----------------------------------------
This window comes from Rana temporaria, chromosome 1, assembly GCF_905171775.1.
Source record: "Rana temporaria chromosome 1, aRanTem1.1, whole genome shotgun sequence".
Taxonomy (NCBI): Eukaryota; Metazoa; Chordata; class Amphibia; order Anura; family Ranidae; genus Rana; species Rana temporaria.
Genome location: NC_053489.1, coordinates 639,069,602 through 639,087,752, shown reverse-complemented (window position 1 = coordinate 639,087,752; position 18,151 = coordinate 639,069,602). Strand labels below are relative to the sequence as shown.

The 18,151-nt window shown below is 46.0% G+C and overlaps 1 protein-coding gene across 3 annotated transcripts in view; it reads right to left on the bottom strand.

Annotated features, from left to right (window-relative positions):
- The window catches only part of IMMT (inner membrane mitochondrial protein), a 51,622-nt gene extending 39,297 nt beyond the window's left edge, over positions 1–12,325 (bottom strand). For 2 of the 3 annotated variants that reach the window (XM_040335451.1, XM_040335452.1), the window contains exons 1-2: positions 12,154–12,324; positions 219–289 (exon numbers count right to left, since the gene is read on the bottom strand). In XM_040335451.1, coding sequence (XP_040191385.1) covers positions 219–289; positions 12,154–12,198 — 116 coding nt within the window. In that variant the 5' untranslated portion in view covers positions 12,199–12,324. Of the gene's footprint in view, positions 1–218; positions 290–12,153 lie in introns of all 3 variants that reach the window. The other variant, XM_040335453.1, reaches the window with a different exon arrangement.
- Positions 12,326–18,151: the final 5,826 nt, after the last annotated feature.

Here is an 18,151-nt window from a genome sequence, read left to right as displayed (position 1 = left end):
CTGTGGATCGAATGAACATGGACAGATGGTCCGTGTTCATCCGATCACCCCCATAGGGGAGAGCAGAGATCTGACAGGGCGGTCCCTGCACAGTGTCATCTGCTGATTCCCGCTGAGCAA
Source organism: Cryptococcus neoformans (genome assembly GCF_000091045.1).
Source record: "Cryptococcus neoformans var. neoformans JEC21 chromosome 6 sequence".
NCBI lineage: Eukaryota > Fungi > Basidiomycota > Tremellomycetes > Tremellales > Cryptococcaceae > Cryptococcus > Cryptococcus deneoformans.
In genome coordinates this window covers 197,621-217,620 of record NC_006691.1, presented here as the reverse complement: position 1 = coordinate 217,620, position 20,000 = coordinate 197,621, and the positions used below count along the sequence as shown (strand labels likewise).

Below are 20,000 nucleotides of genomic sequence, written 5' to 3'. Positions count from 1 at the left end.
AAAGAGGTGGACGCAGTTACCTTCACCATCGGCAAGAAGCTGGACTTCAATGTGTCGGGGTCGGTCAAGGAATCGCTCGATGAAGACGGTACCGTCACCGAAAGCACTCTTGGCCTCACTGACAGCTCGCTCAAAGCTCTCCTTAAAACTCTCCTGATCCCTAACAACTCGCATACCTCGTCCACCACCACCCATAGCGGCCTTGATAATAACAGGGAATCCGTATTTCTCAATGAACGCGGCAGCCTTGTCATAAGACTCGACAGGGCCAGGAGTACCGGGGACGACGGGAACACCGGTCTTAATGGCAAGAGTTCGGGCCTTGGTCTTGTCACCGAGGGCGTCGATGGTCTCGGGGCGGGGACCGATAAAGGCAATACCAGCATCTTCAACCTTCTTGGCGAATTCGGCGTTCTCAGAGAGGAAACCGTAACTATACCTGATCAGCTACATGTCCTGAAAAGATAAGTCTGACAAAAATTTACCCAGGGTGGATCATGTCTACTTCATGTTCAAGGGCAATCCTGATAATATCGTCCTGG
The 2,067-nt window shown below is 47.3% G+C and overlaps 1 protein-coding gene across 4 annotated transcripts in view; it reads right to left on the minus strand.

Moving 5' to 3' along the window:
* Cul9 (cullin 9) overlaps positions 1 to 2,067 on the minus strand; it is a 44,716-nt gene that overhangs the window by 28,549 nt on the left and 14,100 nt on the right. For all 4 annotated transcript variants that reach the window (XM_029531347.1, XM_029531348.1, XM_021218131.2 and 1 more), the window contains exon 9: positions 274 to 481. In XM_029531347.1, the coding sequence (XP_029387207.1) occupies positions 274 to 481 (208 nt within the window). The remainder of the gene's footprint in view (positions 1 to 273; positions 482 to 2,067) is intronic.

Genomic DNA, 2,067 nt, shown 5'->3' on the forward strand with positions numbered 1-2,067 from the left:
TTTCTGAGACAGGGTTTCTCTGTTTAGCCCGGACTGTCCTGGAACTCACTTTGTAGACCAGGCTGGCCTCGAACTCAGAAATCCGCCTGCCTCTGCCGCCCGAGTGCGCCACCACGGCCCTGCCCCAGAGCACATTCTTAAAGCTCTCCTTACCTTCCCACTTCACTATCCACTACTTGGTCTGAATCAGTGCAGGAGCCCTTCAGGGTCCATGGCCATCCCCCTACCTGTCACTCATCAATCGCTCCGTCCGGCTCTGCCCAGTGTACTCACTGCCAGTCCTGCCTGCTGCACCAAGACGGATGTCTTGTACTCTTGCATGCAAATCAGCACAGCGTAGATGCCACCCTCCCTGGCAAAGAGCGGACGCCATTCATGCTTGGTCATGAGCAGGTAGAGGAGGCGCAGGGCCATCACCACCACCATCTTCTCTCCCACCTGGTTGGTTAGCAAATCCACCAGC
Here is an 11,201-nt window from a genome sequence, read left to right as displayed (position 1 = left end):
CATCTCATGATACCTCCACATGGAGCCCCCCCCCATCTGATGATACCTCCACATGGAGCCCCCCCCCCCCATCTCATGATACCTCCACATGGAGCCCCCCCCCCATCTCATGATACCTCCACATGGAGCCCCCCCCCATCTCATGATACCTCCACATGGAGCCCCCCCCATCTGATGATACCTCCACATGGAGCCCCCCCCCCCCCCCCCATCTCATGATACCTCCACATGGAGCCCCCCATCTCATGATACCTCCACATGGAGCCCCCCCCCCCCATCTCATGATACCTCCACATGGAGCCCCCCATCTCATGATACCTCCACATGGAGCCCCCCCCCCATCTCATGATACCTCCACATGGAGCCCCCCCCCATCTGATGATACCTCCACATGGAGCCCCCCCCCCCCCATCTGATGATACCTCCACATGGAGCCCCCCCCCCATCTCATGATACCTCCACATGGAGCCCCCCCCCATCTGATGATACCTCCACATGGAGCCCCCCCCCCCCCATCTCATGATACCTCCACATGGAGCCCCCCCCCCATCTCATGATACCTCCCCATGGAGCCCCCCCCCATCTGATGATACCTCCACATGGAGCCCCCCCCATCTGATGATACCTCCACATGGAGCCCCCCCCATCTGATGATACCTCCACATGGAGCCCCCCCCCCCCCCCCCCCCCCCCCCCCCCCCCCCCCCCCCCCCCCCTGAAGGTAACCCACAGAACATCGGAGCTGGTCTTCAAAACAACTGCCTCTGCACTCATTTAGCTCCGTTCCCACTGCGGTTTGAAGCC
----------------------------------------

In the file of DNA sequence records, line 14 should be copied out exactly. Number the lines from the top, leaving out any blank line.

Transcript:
In genome coordinates this window covers 197,621-217,620 of record NC_006691.1, presented here as the reverse complement: position 1 = coordinate 217,620, position 20,000 = coordinate 197,621, and the positions used below count along the sequence as shown (strand labels likewise).